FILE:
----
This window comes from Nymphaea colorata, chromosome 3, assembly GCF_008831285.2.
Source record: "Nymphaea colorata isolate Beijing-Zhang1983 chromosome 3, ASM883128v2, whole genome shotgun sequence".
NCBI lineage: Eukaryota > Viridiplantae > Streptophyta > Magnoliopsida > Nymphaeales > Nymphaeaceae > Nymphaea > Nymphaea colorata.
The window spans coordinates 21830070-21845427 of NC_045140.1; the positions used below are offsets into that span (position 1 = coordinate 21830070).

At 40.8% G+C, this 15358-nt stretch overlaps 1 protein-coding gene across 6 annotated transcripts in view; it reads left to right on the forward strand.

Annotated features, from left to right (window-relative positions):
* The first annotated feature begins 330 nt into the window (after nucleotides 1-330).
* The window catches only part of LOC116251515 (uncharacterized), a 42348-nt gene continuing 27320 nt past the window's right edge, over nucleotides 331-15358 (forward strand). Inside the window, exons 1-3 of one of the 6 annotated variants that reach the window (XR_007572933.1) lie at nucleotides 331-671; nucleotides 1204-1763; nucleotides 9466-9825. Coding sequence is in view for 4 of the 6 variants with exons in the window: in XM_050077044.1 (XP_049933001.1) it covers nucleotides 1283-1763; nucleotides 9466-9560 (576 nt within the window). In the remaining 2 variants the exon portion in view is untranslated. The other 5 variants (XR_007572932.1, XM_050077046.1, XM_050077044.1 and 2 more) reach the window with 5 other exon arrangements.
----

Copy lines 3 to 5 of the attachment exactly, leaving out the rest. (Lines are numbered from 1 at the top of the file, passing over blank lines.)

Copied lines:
NCBI lineage: Eukaryota > Viridiplantae > Streptophyta > Magnoliopsida > Nymphaeales > Nymphaeaceae > Nymphaea > Nymphaea colorata.
The window spans coordinates 21830070-21845427 of NC_045140.1; the positions used below are offsets into that span (position 1 = coordinate 21830070).

At 40.8% G+C, this 15358-nt stretch overlaps 1 protein-coding gene across 6 annotated transcripts in view; it reads left to right on the forward strand.